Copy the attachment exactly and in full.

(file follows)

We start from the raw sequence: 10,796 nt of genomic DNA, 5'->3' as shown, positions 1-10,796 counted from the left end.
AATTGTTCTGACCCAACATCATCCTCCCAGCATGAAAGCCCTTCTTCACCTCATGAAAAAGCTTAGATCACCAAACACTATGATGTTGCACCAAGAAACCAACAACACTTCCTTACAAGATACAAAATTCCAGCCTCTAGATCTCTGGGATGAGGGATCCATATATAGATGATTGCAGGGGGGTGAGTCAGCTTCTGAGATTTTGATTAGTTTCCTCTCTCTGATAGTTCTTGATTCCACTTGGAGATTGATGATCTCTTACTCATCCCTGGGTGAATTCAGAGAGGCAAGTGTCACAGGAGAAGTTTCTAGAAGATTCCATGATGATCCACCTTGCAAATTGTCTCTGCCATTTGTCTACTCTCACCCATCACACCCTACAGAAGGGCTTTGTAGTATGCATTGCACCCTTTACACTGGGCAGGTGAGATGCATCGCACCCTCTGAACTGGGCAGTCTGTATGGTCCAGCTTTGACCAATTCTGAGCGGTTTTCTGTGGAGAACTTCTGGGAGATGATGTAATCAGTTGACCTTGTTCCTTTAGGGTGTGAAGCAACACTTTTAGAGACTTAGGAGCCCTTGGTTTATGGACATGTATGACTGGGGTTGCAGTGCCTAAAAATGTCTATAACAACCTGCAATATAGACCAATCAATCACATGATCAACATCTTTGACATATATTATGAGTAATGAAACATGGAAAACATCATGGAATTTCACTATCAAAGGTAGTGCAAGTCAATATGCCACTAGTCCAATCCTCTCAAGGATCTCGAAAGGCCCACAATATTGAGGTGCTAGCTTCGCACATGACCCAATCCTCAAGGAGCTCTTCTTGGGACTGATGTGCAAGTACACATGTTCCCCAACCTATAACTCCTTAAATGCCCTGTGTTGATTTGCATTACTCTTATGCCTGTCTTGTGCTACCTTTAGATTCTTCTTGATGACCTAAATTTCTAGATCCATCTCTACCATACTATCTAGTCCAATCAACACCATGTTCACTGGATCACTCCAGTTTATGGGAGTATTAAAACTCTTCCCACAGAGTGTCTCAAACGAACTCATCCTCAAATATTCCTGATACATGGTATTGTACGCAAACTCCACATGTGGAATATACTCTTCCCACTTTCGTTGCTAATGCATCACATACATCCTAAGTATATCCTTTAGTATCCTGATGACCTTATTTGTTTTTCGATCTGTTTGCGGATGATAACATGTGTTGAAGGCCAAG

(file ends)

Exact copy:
We start from the raw sequence: 10,796 nt of genomic DNA, 5'->3' as shown, positions 1-10,796 counted from the left end.
AATTGTTCTGACCCAACATCATCCTCCCAGCATGAAAGCCCTTCTTCACCTCATGAAAAAGCTTAGATCACCAAACACTATGATGTTGCACCAAGAAACCAACAACACTTCCTTACAAGATACAAAATTCCAGCCTCTAGATCTCTGGGATGAGGGATCCATATATAGATGATTGCAGGGGGGTGAGTCAGCTTCTGAGATTTTGATTAGTTTCCTCTCTCTGATAGTTCTTGATTCCACTTGGAGATTGATGATCTCTTACTCATCCCTGGGTGAATTCAGAGAGGCAAGTGTCACAGGAGAAGTTTCTAGAAGATTCCATGATGATCCACCTTGCAAATTGTCTCTGCCATTTGTCTACTCTCACCCATCACACCCTACAGAAGGGCTTTGTAGTATGCATTGCACCCTTTACACTGGGCAGGTGAGATGCATCGCACCCTCTGAACTGGGCAGTCTGTATGGTCCAGCTTTGACCAATTCTGAGCGGTTTTCTGTGGAGAACTTCTGGGAGATGATGTAATCAGTTGACCTTGTTCCTTTAGGGTGTGAAGCAACACTTTTAGAGACTTAGGAGCCCTTGGTTTATGGACATGTATGACTGGGGTTGCAGTGCCTAAAAATGTCTATAACAACCTGCAATATAGACCAATCAATCACATGATCAACATCTTTGACATATATTATGAGTAATGAAACATGGAAAACATCATGGAATTTCACTATCAAAGGTAGTGCAAGTCAATATGCCACTAGTCCAATCCTCTCAAGGATCTCGAAAGGCCCACAATATTGAGGTGCTAGCTTCGCACATGACCCAATCCTCAAGGAGCTCTTCTTGGGACTGATGTGCAAGTACACATGTTCCCCAACCTATAACTCCTTAAATGCCCTGTGTTGATTTGCATTACTCTTATGCCTGTCTTGTGCTACCTTTAGATTCTTCTTGATGACCTAAATTTCTAGATCCATCTCTACCATACTATCTAGTCCAATCAACACCATGTTCACTGGATCACTCCAGTTTATGGGAGTATTAAAACTCTTCCCACAGAGTGTCTCAAACGAACTCATCCTCAAATATTCCTGATACATGGTATTGTACGCAAACTCCACATGTGGAATATACTCTTCCCACTTTCGTTGCTAATGCATCACATACATCCTAAGTATATCCTTTAGTATCCTGATGACCTTATTTGTTTTTCGATCTGTTTGCGGATGATAACATGTGTTGAAGGCCAAG